Originally Posted by Dan Ensor
I knew something didn't seem right; "off pitch torque"
no offense, but this term simply doesn't make sense.
It implies some torque being applied "off the pitch."
Since pitch refers to the angle the disc is being released at (i.e. nose up, flat, or nose down) I'm not sure I get what he's after. How can a torque be off the pitch?
Maybe he's referring to a torque that takes the disc off a flat plane (i.e "off pitch"
)? In order to change the pitch as you release, you must be apply a torque about the horizontal axis that runs through the center of the disc from left to right in order force the nose either up or down. But people usually just refer to this as throwing the disc "nose up" or "nose down." Further, this implies that it's actually changing as you throw, rather than being pulled through with a nose up or nose down pitch.
Remember: If you're pulling the disc through at an annie angle - that's not OAT.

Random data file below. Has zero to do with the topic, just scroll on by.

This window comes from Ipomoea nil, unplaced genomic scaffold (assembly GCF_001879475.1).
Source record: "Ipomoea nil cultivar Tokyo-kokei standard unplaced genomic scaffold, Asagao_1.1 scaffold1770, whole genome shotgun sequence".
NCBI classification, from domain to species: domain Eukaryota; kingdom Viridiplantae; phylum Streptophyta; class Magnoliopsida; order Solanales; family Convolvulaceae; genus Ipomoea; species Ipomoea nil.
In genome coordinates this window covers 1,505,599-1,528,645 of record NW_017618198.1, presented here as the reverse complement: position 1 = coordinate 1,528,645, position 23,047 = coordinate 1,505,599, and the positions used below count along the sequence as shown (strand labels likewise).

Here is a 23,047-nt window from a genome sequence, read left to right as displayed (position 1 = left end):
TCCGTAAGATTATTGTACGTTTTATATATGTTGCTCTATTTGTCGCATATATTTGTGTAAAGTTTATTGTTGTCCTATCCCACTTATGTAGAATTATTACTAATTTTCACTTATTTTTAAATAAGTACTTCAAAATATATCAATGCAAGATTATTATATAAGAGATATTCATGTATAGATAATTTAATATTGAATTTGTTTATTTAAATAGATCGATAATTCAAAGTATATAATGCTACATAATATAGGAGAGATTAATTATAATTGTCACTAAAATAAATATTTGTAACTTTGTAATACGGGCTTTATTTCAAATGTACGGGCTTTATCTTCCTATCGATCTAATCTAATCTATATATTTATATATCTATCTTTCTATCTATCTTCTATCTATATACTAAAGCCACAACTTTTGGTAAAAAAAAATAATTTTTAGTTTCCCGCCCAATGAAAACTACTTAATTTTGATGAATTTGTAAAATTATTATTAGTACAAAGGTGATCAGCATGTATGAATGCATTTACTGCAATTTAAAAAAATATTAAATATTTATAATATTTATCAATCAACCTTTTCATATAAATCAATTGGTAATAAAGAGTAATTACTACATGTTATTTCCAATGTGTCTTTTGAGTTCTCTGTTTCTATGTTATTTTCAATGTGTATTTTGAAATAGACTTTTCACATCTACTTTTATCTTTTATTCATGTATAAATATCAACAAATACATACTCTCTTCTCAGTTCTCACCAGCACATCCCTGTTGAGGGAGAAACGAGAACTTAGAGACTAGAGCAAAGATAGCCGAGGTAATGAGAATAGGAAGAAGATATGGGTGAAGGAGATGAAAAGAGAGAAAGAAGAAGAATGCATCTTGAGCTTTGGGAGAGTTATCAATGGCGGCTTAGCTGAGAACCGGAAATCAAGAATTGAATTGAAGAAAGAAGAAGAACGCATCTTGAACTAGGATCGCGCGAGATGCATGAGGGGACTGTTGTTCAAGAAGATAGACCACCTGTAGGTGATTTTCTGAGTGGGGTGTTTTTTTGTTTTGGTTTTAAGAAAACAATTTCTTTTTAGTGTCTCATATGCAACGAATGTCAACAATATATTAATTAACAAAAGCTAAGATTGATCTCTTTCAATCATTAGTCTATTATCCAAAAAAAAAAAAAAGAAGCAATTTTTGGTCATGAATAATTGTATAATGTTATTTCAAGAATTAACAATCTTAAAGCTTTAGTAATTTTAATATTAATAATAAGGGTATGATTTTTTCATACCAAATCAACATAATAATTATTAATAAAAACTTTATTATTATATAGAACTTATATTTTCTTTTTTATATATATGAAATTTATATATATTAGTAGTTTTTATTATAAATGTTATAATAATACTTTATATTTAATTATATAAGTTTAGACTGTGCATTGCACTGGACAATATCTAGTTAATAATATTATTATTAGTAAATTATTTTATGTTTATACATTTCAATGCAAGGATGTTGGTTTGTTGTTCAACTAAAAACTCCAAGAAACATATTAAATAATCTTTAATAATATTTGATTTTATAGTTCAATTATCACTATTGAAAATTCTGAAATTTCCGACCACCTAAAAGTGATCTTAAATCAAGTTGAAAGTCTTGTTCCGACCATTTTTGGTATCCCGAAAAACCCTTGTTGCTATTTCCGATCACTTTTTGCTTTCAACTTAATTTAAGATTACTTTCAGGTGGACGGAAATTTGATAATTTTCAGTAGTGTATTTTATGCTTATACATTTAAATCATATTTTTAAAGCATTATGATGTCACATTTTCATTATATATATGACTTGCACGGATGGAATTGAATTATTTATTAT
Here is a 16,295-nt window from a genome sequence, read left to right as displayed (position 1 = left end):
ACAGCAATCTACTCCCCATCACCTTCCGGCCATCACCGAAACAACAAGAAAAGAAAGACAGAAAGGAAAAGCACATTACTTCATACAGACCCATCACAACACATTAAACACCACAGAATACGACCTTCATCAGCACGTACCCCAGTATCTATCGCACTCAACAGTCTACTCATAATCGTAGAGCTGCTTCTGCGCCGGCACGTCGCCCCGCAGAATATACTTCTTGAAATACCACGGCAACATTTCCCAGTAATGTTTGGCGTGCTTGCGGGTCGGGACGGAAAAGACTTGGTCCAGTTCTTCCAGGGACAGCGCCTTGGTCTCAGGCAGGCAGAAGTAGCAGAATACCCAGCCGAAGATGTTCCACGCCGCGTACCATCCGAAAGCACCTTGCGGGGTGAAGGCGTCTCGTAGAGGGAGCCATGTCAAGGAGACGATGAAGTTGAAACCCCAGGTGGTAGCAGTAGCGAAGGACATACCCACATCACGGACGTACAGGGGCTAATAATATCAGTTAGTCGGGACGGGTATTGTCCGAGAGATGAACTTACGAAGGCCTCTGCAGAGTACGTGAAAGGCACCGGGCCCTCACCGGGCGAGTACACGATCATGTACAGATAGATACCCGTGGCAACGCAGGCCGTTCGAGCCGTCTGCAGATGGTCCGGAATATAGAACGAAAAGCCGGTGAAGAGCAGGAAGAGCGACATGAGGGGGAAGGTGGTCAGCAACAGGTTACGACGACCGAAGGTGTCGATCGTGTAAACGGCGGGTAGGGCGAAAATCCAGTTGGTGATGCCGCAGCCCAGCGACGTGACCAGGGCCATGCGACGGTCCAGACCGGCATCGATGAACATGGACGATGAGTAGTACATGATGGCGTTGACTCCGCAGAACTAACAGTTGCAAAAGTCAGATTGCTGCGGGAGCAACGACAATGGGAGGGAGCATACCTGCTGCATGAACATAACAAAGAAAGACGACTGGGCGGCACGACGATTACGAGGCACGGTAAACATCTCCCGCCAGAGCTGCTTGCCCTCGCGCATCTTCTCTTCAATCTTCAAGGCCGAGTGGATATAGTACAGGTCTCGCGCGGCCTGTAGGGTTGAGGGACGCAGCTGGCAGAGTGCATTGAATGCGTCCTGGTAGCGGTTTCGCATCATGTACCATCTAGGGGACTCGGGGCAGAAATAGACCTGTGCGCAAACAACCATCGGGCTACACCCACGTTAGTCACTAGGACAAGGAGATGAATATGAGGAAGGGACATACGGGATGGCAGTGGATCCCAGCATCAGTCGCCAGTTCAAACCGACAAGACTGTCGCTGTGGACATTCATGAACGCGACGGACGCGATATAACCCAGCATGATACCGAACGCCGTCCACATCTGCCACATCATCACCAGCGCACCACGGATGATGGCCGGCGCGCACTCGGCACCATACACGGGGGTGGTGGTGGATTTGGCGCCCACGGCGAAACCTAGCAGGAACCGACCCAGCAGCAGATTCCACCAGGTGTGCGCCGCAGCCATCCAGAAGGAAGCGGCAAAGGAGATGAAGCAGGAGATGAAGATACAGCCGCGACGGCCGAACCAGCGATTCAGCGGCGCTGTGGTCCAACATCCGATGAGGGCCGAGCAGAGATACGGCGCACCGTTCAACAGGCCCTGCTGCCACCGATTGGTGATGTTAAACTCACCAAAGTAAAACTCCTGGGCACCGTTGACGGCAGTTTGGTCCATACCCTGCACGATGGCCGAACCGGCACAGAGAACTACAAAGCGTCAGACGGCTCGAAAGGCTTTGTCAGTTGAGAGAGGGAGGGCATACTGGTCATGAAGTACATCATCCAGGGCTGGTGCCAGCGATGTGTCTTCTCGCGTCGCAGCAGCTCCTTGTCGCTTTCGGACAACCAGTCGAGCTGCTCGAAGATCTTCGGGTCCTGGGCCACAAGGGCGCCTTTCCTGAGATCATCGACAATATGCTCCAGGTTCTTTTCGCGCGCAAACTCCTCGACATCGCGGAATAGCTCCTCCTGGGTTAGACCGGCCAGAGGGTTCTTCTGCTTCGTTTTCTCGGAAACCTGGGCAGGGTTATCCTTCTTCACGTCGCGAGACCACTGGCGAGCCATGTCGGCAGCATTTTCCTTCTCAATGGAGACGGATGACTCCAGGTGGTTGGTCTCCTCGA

OAT is the (usually unintentional) wrist roll along the "roll axis
" at the end of the throw, which not only causes the disc to release at an annie angle, but provides momentum in that direction due to the torque being applied upon release
Holding the disc at a hyzer or annie angle and pulling through at a consistent angle does not introduce an additional torque along the "roll" axis, so it doesn't impart momentum in an undesired direction - and allows aerodynamics to control the flight.
The same thing would apply to pitch: pull through at the desired angle of release, rather than adjusting to it just prior to release. That momentum carries into your throw, since the momentum vector is already pointing in that direction when you release.